Xposed works! More or less. How To: Manually install Xposed Framework
Xposed Framework lets you fiddle with Android and change how things work by installing modules. It requires that you install a framework. Normally you do this with CWM or TWRP recovery but you can also do it by hand. Doing it by hand requires a Linux machine. You could do it on your Pine running Linux, on a PC running Linux, with a virtual machine running Linux... but you're gonna need Linux. You might actually be able to just do it with Android, but I haven't tried.

This is how I just installed Xposed on my Pine running Android 20160428.

Step 1, visit XDA forum thread http://forum.xda-developers.com/showthre...?t=3034811
Step 2, download XposedInstaller_3.0-alpha4.apk from the thread and also for Android 5.1.1 on pine64, the latest sdk from http://dl-xda.xposed.info/framework/sdk22/arm64/ (currently xposed-v84-sdk22-arm64.zip)
Step 3, put your microsd card into a Linux machine. Windows can't read ext4 so you need Linux. If you don't have a linux machine, use a linux livecd with vmware player and connect the card reader to the virtual machine. Doing this is outside the scope of this howto, but I am actually going to use a debian livecd for my examples. The short, SHORT form is that you download the livecd ISO and vmware player, install vmware player, then create a new virtual machine using the iso. You don't need to install, just run live.
Step 4, get a root shell. e.g. sudo bash
Step 5, mount the partitions if this hasn't happened already. you can either just try to mount every partition on the microsd card until you find some ext4 parts, or use this handy-dandy code snip to locate them. First do something like "dmesg|grep sd" to find your devices, it will look like this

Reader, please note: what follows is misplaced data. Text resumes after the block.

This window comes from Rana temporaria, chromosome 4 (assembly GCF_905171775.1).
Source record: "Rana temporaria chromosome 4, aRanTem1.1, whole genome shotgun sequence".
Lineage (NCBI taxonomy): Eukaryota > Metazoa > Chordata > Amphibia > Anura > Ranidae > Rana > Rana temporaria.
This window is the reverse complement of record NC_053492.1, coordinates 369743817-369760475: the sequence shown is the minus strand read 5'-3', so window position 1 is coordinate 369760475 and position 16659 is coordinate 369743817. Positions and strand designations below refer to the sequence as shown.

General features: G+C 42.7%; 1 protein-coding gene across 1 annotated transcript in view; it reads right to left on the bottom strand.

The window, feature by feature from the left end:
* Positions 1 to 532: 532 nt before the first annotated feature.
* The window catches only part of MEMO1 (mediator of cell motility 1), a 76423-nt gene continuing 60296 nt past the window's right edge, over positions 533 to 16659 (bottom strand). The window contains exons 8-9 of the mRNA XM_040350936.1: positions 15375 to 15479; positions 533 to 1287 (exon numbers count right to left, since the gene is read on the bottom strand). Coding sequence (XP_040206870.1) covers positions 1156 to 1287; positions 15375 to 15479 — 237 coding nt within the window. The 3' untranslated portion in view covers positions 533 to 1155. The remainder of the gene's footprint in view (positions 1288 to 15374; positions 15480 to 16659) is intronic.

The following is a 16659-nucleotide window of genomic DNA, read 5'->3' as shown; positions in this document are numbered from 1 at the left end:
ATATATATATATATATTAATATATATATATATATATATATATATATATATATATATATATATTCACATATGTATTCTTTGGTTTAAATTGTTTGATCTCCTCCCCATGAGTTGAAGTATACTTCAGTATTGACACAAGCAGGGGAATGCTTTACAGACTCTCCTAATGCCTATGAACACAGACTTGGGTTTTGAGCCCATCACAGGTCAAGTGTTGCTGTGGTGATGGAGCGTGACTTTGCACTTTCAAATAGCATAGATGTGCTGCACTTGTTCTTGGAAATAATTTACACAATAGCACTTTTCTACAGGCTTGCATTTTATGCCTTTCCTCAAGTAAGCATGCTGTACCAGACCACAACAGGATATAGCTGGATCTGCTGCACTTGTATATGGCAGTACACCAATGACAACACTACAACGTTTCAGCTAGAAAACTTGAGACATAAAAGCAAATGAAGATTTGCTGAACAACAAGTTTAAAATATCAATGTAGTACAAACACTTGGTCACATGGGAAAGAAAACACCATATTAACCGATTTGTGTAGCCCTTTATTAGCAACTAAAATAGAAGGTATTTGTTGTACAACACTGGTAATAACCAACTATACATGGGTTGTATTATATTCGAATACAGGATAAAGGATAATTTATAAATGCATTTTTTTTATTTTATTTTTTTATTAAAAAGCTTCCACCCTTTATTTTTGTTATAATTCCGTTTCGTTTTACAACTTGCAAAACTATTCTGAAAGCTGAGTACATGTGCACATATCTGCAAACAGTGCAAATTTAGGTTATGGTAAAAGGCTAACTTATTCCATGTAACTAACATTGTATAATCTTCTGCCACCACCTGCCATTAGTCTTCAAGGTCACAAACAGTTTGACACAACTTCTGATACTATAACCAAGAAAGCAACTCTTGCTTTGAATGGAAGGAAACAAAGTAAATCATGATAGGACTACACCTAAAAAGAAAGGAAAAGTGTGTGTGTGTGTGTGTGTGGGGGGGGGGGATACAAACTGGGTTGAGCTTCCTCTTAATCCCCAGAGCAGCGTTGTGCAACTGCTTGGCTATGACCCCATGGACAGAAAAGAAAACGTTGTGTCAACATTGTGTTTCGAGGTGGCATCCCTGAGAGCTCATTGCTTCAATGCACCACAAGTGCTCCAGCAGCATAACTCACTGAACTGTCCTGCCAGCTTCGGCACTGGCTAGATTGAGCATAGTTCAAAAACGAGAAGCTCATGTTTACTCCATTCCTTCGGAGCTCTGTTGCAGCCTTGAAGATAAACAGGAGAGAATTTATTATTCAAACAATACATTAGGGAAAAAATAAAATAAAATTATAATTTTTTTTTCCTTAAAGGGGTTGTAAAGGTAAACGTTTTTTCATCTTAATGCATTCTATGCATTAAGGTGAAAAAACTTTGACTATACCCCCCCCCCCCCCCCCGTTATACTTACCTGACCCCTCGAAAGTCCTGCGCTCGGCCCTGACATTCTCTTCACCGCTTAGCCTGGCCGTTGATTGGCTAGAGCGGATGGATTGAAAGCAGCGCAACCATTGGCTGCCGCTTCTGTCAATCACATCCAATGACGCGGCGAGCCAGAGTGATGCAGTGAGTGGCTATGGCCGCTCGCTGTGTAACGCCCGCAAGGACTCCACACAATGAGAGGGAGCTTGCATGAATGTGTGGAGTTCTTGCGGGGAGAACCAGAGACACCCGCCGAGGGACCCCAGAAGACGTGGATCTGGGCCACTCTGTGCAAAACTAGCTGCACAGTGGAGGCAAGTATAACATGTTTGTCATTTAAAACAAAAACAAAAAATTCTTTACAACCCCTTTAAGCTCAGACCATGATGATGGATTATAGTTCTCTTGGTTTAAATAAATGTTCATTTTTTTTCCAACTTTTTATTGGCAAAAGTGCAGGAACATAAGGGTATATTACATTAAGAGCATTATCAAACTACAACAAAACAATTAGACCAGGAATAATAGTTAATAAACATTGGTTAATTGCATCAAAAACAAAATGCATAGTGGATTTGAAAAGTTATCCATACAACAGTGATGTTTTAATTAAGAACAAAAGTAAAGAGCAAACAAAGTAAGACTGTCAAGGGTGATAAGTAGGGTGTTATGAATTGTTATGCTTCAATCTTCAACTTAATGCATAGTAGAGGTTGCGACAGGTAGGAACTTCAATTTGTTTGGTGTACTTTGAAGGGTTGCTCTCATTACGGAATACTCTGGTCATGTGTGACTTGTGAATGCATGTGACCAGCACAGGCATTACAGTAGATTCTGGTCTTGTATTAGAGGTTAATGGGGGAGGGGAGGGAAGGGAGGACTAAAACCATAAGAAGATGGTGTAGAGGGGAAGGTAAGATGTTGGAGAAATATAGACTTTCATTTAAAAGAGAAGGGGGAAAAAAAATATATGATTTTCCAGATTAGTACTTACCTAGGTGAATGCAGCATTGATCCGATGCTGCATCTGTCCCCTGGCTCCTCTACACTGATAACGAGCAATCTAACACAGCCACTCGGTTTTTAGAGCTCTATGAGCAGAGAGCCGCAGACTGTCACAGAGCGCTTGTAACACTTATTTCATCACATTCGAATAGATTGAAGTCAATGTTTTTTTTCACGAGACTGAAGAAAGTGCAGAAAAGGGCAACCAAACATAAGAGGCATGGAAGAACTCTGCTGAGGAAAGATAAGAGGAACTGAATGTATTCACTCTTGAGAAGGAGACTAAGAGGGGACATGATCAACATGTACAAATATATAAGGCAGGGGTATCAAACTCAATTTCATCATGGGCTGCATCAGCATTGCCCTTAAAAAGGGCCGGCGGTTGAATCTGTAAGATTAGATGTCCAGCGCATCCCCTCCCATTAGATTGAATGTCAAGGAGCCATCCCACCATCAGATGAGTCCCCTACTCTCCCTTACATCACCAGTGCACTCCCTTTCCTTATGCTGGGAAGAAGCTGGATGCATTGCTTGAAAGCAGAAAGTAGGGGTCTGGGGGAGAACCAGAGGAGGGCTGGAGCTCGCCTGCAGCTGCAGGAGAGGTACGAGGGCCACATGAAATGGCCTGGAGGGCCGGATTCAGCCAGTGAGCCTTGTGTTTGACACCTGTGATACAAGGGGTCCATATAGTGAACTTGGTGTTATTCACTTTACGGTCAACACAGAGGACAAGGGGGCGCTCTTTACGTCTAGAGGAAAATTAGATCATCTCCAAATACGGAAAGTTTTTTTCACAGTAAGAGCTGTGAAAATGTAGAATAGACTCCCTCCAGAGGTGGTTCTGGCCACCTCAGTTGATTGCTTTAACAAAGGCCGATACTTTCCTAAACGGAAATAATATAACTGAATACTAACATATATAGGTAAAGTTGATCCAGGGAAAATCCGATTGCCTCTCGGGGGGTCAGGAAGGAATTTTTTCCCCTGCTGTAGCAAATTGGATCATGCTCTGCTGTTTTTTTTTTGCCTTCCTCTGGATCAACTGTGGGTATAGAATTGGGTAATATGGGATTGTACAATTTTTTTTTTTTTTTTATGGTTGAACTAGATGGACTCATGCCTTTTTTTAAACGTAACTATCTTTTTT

[ 1690.123504]  sdb: sdb1 sdb2 sdb3 < sdb5 sdb6 sdb7 sdb8 sdb9 sdb10 sdb11 sdb12 sdb13 >
[ 1690.158498] sd 4:0:0:0: [sdb] Attached SCSI removable disk

OK, so you want to look at /dev/sdb, so now do this:

( for i in /dev/sdb*; do echo -n "$i " ; head $i | file - ; done ) | grep ext

That will show you which partitions are formatted ext-something. now mount 'em.

for i in 1 10 13 7; do mkdir /mnt/sdb$i; mount /dev/sdb$i /mnt/sdb$i; done

Now you can see their contents. To figure out which is /system:

ls /mnt/sdb*/build.prop

which here returns /mnt/sdb7/build.prop, so sdb7 is /system. To simplify your life, make a symlink in the root

ln -sf /mnt/sdb7 /system

At this point you need the unpacked zip file for the framework. Just unzip it anywhere.

unzip xposed-v84-sdk22-arm64.zip

This will give you a META-INF and a system directory. Deep in the META-INF directory is a script, we will need to carve it up before we can use it. So we will make a copy.

cp META-INF/com/google/android/flash-script.sh .

Now we have to edit the script and make a change. I use vi, you might use nano, whatever. edit flash-script.sh

nano flash-script.sh

and remove these lines about halfway through:

echo "- Mounting /system and /vendor read-write"
mount /system >/dev/null 2>&1
mount /vendor >/dev/null 2>&1
mount -o remount,rw /system
mount -o remount,rw /vendor >/dev/null 2>&1

and these lines near the bottom:

if [ "$API" -ge "22" ]; then
  find /system /vendor -type f -name '*.odex.gz' 2>/dev/null | while read f; do mv "$f" "$f.xposed"; done

Now you can just run the script to install!

sh flash-script.sh

Here's what it spit out for me

Xposed framework installer zip
- Checking environment
  Xposed version: 84
- Placing files
- Done